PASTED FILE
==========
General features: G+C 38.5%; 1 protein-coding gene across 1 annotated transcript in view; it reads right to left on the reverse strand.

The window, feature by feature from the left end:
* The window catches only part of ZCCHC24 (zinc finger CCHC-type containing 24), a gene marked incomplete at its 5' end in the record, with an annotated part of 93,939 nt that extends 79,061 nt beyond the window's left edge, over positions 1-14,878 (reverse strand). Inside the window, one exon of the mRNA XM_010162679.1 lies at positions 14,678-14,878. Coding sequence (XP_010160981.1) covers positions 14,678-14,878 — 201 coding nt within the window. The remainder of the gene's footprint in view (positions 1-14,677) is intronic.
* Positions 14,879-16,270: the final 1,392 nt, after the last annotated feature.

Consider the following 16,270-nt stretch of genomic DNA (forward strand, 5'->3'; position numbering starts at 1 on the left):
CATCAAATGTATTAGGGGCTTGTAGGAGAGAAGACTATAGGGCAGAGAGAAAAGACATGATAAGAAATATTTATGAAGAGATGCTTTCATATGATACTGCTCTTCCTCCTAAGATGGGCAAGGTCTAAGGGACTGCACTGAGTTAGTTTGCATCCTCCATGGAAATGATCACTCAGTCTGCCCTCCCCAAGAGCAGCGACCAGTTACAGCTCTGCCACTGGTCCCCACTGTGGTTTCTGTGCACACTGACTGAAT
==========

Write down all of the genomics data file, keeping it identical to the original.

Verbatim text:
General features: G+C 38.5%; 1 protein-coding gene across 1 annotated transcript in view; it reads right to left on the reverse strand.

The window, feature by feature from the left end:
* The window catches only part of ZCCHC24 (zinc finger CCHC-type containing 24), a gene marked incomplete at its 5' end in the record, with an annotated part of 93,939 nt that extends 79,061 nt beyond the window's left edge, over positions 1-14,878 (reverse strand). Inside the window, one exon of the mRNA XM_010162679.1 lies at positions 14,678-14,878. Coding sequence (XP_010160981.1) covers positions 14,678-14,878 — 201 coding nt within the window. The remainder of the gene's footprint in view (positions 1-14,677) is intronic.
* Positions 14,879-16,270: the final 1,392 nt, after the last annotated feature.

Consider the following 16,270-nt stretch of genomic DNA (forward strand, 5'->3'; position numbering starts at 1 on the left):
CATCAAATGTATTAGGGGCTTGTAGGAGAGAAGACTATAGGGCAGAGAGAAAAGACATGATAAGAAATATTTATGAAGAGATGCTTTCATATGATACTGCTCTTCCTCCTAAGATGGGCAAGGTCTAAGGGACTGCACTGAGTTAGTTTGCATCCTCCATGGAAATGATCACTCAGTCTGCCCTCCCCAAGAGCAGCGACCAGTTACAGCTCTGCCACTGGTCCCCACTGTGGTTTCTGTGCACACTGACTGAAT